The PRAKRIT universe

Professor S. Settar’s new book Prakruta Jagadvalaya is more than an important addition to repertoire of thought-provoking books on Kannada language and culture. Its value can best be indicated through a phrase recurrent in Wole Soyinka’s writings on culture: cultural self-apprehension. In a situation where colonialism as a habit of thought survives the end of political colonialism, it is important for us to look before and after at our own past and present without putting on the blinkers of colonialism. But it is never an easy job. All of us are victims to the double bind of colonialist worldview which surreptitiously creeps into the crevices of our souls and takes over our thoughts and feelings. Soyinka’s recipe for this situation is cultural self-apprehension, which is a call to look at our own selves and cultures whose values and priorities need not replicate those of borrowed thought-constructs.

Though Settar had produced a voluminous body of writings on aspects of Indian history in English, he started writing in Kannada only in the last decade. It was a major shift. His first Kannada book -- Sangam Tamilagam Mattu Kannada Nadu-Nudi -- about the relationship between ancient Tamil and Kannada cultures, altered the ways we look at our past. He created for himself a framework from the perspective of Western scholarship on India: he could look at two major south Indian literary cultures free from the binaries like Sanskrit versus the regional languages or Dravidian versus Sanskrit. For, this was the first time it gave us, Kannada readers, a scholarly glimpse into the riches of ancient Tamil heritage. It also contested, without overtly stating it, the South Asian scholar Sheldon Pollock’s by then famous work, South Asian Texts in History. This brilliant account of the gradual replacement of classical Sanskrit by vernacular universals had left out Tamil classicism that dominated.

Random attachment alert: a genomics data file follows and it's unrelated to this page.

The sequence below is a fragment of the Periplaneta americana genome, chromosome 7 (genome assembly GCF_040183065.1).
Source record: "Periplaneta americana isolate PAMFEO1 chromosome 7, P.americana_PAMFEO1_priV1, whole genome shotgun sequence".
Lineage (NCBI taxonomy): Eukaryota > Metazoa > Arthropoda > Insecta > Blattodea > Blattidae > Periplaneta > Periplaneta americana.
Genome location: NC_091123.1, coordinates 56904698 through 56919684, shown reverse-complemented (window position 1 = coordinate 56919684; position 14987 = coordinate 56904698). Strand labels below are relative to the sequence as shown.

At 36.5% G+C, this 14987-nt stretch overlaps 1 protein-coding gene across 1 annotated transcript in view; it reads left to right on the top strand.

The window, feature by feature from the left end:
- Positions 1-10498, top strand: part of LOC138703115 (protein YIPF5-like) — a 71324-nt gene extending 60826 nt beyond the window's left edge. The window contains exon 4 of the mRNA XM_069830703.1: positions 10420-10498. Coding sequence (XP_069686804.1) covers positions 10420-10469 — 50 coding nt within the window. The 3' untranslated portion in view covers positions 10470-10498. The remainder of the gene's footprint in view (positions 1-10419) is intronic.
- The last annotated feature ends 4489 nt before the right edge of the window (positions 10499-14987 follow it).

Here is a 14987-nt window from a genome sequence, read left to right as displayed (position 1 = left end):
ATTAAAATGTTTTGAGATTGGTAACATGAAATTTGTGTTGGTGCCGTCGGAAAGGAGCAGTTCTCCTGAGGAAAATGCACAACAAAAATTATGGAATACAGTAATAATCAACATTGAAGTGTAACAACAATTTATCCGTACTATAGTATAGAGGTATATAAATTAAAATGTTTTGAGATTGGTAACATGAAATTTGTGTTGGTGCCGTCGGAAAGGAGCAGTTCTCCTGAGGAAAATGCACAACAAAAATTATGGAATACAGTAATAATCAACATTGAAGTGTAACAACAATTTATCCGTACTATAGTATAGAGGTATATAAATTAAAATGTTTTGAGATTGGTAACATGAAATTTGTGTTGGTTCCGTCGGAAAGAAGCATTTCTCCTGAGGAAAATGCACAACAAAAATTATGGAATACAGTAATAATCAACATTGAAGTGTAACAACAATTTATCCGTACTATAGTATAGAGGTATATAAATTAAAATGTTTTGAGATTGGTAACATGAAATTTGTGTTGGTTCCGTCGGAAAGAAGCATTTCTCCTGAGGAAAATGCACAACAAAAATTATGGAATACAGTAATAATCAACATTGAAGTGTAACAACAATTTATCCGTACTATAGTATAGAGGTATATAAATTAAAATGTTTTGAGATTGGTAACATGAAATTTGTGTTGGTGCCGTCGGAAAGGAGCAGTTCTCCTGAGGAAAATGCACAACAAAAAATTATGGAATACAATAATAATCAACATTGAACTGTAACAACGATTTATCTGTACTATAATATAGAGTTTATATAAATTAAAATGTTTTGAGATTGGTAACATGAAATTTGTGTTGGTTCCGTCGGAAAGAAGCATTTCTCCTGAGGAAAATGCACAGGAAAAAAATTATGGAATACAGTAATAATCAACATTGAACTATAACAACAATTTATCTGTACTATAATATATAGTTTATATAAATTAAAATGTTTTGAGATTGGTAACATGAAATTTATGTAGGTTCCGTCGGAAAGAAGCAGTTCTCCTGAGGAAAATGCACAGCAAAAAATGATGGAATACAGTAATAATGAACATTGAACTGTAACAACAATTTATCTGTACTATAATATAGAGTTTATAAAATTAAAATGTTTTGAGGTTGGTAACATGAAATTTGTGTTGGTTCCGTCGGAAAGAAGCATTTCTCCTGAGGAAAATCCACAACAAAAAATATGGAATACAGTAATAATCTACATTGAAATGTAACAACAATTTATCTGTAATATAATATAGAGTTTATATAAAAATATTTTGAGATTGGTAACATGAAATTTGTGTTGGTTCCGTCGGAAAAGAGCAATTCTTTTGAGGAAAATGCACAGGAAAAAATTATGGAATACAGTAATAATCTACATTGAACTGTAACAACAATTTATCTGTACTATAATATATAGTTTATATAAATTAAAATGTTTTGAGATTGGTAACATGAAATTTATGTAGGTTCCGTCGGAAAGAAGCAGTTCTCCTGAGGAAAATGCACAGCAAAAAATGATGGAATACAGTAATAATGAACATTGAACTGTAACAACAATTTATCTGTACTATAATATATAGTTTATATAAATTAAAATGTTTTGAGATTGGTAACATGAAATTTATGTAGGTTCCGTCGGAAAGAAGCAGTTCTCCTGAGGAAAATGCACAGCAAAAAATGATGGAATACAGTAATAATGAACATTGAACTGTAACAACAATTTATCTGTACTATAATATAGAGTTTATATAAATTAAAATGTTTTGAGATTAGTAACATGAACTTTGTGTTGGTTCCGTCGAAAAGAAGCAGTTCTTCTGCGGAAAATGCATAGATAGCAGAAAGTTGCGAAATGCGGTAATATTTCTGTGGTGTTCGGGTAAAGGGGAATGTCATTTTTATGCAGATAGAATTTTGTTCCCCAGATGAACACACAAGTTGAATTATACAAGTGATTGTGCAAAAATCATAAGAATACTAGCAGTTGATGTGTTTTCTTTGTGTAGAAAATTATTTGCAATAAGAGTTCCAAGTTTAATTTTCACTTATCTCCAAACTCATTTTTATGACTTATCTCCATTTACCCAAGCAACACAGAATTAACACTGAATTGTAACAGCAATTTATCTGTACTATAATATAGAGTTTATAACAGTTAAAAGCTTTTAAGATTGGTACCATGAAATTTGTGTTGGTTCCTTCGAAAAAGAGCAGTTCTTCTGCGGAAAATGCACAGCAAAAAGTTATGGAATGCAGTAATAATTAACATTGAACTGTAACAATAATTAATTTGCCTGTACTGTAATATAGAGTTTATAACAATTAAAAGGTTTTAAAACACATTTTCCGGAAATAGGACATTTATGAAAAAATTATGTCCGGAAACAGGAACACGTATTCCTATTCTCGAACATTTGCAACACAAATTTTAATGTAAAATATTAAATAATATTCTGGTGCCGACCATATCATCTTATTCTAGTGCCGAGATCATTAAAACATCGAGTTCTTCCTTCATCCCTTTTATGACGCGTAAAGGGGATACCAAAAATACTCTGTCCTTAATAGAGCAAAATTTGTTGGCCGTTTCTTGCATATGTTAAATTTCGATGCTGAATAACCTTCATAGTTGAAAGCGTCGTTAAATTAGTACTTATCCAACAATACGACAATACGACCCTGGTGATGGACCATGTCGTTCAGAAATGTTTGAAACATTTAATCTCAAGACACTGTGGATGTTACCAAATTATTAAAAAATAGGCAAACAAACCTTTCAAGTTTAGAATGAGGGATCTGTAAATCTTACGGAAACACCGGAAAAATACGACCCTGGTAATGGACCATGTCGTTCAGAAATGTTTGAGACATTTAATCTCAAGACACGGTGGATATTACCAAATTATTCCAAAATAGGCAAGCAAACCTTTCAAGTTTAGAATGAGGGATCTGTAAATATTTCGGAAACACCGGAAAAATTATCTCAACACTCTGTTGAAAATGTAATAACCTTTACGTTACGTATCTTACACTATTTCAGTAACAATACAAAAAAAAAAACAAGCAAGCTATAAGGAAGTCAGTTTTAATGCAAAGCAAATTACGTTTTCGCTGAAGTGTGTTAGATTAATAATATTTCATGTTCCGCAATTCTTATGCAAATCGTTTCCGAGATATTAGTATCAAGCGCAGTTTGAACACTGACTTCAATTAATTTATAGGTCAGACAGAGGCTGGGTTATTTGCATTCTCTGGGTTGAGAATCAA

Settar’s next book, ‘Halegannada’ is a radical retelling of the fascinating story of the evolution of orthography and inscriptions by giving pride of place for the first time to the sociology of actual scribes whose hard labour inscribed letters on stone and copper to disseminate knowledge and information. Thanks to his missionary zeal as a new convert into Buddhism, Asoka resorted to Brahmi script to ‘release knowledge from the prisons of the throat of a few’, to give knowledge a greater outreach among people at large. This led to rising in eminence of a non-Brahminical community skilled in carving letters on stone. He also tells us how common people like peasants, merchants and soldiers slowly replaced kings and nobles as the protagonists of the stories in stone.

Settar’s present book continues his earlier explorations into the evolution of Kannada language through an analysis of shifts in alphabets, styles and languages. It invites us to accompany the author in his journey that lasts for over six centuries from 300 BC to 300 AD.